Congestive Heart Failure — and a Transplant — ‘a Gift and a Wake-Up Call’

A young man finds the courage to pursue his lifelong passions after a diagnosis of congestive heart failure and a successful transplant surgery.

1:00 PM

Author | Jane Racey Gleeson

Diagnosed with congestive heart failure in 2004 at age 29, an illness that eventually led to a heart transplant, Patrick Salem considers the experience a gift that motivated him to live the life he had always imagined.

MORE FROM MICHIGAN: Sign up for our weekly newsletter

Nor would he change a thing about his long, difficult journey.

The seemingly healthy young man wasn't concerned more than a decade ago when he went to see his general practitioner in response to flu-like symptoms.

A chest X-ray, however, indicated an enlarged heart. Patrick, a native of Sterling Heights, Michigan, was referred to a local hospital for further examination.

He was quickly transferred by ambulance to the University of Michigan Frankel Cardiovascular Center, where a diagnosis was confirmed. 

"The team there saved my life and treated me and my family with respect and dignity at the most vulnerable time of my life," says Patrick, now 41.

Congestive heart failure occurs when the heart muscle is not able to pump enough blood to meet the body's nutrition and oxygen needs. The blood begins to back up and, as a result, the veins, tissues and lungs become congested with fluid.

Symptoms of congestive heart failure include shortness of breath, fatigue, swelling in the legs, ankles or abdomen, persistent coughing, nausea and elevated heart rate.

About 5.7 million adults in the United States have heart failure, according to the American Heart Association, and nearly half of such patients die within five years of diagnosis.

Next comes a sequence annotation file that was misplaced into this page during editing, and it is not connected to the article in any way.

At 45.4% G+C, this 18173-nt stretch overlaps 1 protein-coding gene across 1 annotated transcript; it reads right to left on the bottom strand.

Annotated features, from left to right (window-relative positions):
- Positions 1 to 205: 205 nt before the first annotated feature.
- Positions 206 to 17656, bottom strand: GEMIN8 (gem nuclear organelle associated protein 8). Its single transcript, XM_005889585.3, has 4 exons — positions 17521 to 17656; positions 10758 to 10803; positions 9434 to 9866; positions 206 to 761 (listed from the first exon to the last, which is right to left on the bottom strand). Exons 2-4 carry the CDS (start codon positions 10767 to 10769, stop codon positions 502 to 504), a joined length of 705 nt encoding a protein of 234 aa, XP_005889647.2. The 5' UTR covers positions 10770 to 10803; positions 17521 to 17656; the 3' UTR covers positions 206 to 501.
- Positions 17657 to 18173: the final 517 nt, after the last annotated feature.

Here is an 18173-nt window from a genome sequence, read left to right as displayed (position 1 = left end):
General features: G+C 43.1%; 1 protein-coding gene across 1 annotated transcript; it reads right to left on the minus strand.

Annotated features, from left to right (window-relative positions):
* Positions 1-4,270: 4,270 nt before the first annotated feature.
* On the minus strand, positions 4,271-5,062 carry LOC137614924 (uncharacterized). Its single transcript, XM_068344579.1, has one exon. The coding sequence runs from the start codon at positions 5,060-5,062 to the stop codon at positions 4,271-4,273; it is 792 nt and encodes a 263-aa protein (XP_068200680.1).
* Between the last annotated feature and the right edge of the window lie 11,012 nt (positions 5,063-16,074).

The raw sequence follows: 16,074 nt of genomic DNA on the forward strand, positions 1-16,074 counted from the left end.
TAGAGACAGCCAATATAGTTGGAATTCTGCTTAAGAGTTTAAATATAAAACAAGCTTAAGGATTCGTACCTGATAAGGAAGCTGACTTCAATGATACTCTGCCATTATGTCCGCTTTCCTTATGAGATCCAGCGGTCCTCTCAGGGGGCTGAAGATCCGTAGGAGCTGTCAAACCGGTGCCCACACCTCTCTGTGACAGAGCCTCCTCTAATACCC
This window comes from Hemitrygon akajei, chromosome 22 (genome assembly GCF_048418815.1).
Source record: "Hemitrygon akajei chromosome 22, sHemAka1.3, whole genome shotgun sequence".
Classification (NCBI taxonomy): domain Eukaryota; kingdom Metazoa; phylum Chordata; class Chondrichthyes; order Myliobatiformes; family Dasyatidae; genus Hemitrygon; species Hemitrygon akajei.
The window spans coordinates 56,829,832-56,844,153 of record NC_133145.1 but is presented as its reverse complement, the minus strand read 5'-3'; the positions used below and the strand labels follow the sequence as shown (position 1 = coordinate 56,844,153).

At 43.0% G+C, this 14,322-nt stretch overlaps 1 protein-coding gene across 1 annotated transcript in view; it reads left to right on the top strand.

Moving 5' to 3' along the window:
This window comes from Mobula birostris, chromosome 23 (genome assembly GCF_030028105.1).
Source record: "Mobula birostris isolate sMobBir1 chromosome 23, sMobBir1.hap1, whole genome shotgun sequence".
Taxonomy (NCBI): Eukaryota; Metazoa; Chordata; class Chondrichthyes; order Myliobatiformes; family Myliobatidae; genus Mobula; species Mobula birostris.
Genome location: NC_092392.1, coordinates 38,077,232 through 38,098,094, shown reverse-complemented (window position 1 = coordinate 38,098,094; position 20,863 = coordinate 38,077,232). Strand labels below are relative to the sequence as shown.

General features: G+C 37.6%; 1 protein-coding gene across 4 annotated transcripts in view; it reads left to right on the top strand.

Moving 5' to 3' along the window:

An unexpected ailment

But Patrick didn't fit the typical profile of a heart failure patient.

Committed to exercise and healthy eating, he considered himself in peak physical condition.

Diseases that damage the heart, including coronary heart disease, heart attack, high blood pressure and diabetes, can increase a person's risk of congestive heart failure.

And certain behaviors also might contribute: smoking; eating foods high in salt, fat and cholesterol; a lack of exercise; and excess weight.

That's why Patrick says he was surprised when doctors told him that, over time, he had unknowingly trained his body to run at optimal efficiency, "even though my ejection fraction was only 8 percent."

Ejection fraction is a measurement of the percentage of blood leaving the heart each time it contracts. An ejection fraction of 55 percent or higher is considered normal.

A recent photo of Patrick with friends.

Road to recovery

According to U-M cardiologist John Nicklas, M.D., the Frankel Cardiovascular Center offers three treatment paths for congestive heart failure, depending on the severity of the patient's disease:

  • For some, the disease can be managed with medication, diet and exercise.

  • If medication, diet and exercise are not adequate, patients might require a ventricular assist device, which helps the heart pump blood and can serve as a bridge to transplant.

  • Patients with severe heart failure typically need a heart transplant.

After being treated with drugs and therapy for four years, Patrick was told he needed a left ventricular assist device (LVAD) to keep his heart pumping until a donor heart became available.

SEE ALSO: TAVR Heart Procedure Performed on a Teen, a Rarity